Two of us white men of the better class! Willoughby Howard had taken him for a white man!
It was like an accolade. A light blazed through the haunted caverns of his soul; he swelled with a vast exultation.
Willoughby Howard had taken him for a white man! Then, by God, he would be one! Since he was nothing in this life, he could at least die—and in his death he would be a white man! Nay, more!—he would die shoulder to shoulder with one of that family whose blood he shared. He would show that he, too, could shed that blood for an idea or a principle! For humanity! At the thought he could feel it singing in his veins: Oh, to be white, white, white! The dreams and the despairs of all his miserable and hampered life passed before him in a whirl, and now the cry was answered.
"Yes," he said, lifting his head, and rising at that instant into a larger thing than he had ever been, "I will stand by you. I will die with you." And under his breath he added—"my brother."
They had not long to wait. In the confused horror of that night things happened quickly. Even as Carter spoke the wounded negro struggled to his feet with a scarce articulate cry of alarm, for around the corner swept a mob, and the dwarf with matted hair was in the lead. He had come back with help to make sure of his job.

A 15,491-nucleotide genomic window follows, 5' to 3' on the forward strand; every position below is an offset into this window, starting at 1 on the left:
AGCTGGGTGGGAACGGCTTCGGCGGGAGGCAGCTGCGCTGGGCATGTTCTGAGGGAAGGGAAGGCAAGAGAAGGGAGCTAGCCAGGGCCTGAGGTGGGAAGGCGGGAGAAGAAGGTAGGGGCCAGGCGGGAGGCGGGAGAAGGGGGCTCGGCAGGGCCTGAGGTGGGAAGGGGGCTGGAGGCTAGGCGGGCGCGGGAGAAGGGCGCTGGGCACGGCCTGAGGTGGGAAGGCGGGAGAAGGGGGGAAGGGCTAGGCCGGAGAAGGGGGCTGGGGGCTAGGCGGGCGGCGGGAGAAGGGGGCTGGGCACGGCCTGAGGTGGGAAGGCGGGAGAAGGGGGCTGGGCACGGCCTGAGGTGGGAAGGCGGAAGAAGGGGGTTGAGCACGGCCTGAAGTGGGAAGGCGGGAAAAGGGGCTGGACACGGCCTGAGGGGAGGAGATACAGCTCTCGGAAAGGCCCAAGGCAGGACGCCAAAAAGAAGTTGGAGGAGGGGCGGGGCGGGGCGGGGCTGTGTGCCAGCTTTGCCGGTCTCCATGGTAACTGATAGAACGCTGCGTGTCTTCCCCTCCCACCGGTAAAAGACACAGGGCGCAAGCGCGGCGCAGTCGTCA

With the negro cowering behind them, the white man and the mulatto stepped forth to face the mob. Their attitude made their intention obvious.
"Don't be a damned fool, Willoughby Howard," said a voice from the crowd, "or you may get hurt yourself." And with the words there was a rush, and the three were in the midst of the clamoring madness, the mob dragging the negro from his two defenders.
"Be careful—don't hurt Willoughby Howard!" said the same voice again. Willoughby turned, and, recognizing the speaker as an acquaintance, with a sudden access of scorn and fury and disgust, struck him across the mouth. The next moment his arms were pinioned, and he was lifted and flung away from the negro he had been fighting to protect by half a dozen men.
"You fools! You fools!" he raged, struggling toward the center of the crowd again, "you're killing a white man there. An innocent white man—Do you stop at nothing? You're killing a white man, I say!"
"White man?" said the person whom he had struck, and who appeared to bear him little resentment for the blow. "Who's a white man? Not Jerry Carter here! He wasn't any white man. I've known him since he was a kid—he was just one of those yaller niggers."
This work is in the public domain in the United States because it was published before January 1, 1928.
The longest-living author of this work died in 1937, so this work is in the public domain in countries and areas where the copyright term is the author's life plus 85 years or less. This work may be in the public domain in countries and areas with longer native copyright terms that apply the rule of the shorter term to foreign works.